What the Butler Saw 250 Years of the Servant Problem SC E.S. Turner Pengiun Classic History


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What the Butler Saw: Two Hundred and Fifty Years of the Servant Problem Paperback
by E. S. Turner (Author)

This is a lively foray into a world where a gentleman with £2,000 a year was betraying his class if he did not employ six females and five males; where a lady could go to the grave without ever having picked up a nightdress, carried her prayer book or made a pot of tea. It is the story of the housekeeper and the butler, the cook, the lady’s maid, the valet and the coachman. Their duties are described in detail, and the story is told of the strife and even pitched battles that ensued between servants and the served. Here is social history from a fascinating angle, packed with droll information lightly handled, with many a moral for our own times.

Publisher Penguin Global; Revised edition (2005)
Paperback 304 pages
ISBN-13 978-0141390833
Weight 12 ounces
Dimensions 5.25 x 0.75 x 8.25 inches

Turner has searched out the documentary evidence of the life of servants in Britain. His book readily quotes sources without it interfering with the text and what remains is a highly entertaining and obviously well-researched book.

The life of servants is generally not well known. They were neither so literate that they would write about their lives, nor would their accounts generally be well-received.

Turner has made use of a variety of sources including pamphlets written by Daniel Defore and Swift, as well as the only 18th century account known to exist of a man-servant.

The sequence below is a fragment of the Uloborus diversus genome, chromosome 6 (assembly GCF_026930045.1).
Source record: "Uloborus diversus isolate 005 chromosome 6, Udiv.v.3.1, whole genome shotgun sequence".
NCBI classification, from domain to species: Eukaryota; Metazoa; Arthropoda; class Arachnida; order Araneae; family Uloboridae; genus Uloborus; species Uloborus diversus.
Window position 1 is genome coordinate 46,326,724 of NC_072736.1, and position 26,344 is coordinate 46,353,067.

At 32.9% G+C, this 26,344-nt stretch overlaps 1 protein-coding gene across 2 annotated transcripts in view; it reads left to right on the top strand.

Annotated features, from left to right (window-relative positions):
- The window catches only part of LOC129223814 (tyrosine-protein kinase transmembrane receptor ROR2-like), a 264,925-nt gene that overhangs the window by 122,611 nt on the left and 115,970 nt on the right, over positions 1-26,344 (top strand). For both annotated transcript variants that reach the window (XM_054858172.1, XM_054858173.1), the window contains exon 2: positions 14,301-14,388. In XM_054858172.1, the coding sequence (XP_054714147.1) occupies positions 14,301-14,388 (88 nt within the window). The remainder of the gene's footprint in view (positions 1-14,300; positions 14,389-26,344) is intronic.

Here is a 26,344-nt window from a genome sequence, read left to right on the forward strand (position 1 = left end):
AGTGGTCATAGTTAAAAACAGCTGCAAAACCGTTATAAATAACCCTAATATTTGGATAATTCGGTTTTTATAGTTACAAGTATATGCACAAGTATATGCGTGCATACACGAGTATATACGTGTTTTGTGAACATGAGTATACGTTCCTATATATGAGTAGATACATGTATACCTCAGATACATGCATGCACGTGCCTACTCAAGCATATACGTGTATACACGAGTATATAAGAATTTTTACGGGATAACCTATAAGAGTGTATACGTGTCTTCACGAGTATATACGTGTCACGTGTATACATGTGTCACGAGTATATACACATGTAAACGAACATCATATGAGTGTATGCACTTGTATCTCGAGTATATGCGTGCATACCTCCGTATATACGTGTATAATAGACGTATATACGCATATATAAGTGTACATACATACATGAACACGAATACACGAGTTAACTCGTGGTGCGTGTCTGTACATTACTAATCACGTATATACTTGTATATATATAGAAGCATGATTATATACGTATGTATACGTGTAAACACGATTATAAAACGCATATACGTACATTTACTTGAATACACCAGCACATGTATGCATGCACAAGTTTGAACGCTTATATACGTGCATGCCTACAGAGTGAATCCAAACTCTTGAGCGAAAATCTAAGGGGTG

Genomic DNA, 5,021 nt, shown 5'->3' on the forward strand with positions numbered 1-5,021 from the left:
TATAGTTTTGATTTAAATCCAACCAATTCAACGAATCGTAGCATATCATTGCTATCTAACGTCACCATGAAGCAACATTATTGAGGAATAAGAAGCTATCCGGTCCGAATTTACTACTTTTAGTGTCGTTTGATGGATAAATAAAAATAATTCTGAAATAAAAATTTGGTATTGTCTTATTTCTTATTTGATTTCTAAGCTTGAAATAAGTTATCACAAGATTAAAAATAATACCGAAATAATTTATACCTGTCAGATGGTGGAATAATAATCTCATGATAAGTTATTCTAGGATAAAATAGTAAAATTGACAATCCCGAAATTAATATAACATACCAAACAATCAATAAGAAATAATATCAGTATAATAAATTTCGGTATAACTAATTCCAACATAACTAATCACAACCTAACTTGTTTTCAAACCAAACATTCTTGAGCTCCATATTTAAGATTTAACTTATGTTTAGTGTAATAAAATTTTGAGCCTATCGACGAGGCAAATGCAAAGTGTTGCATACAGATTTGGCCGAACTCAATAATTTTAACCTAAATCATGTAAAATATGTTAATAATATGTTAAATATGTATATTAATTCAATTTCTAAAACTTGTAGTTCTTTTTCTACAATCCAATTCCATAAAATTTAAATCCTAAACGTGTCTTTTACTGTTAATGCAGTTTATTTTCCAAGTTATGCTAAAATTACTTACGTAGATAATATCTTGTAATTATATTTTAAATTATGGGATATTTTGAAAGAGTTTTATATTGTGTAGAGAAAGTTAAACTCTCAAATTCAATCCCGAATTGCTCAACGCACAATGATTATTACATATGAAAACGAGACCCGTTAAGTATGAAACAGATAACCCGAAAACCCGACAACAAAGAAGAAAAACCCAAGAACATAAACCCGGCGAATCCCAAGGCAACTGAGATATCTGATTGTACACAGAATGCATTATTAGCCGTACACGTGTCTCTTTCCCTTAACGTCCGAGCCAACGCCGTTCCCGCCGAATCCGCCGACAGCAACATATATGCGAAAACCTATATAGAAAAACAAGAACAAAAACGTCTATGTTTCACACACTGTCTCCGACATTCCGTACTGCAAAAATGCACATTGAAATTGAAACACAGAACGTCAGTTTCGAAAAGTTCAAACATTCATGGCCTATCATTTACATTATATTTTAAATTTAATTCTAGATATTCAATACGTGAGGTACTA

It is difficult to imagine, now, the clear class distincitions which were so entrenched in Britain of the 17th, 18th and 19th century – even into the twentieth century. Where the upper class knew their place, as did the servant classes. Turner ably describes the millieu in which the system of servant and servitude thrived. And also clearly and at times with high amusement, describes the pros and cons of it all.

It seems Man servants were better paid than their female counterparts, (well some things haven’t changed!) despite females generally having to do more work and having to provide their own clothes. Amusingly, one of the great challenges of richer households was the footman – and having a matched set of them highly prized (all the same height etc) so if there were any problems in a household it was generally the female servant who would be asked to leave rather than breaking a ‘set’ of footmen.

The book is divided into various chapters including Male and Female branches with each role clearly examined, along with conditions of servitude, even ‘black boys’. This book is a great resource for historians, or those keen on understanding the circumstances of employment of servants, who did it, how much and conditions – also the problems of hiring them.

This book was originally published in 1962 and this is a reprint. P G Wodehouse wrote highly of it – and you can’t beat him as an author for his biting satire on the servant vs upper classes.


Spine stresses from being read. Spine is angled from being stored wrong. Yellowing. More pictures may be in description (which it is suggested you read!)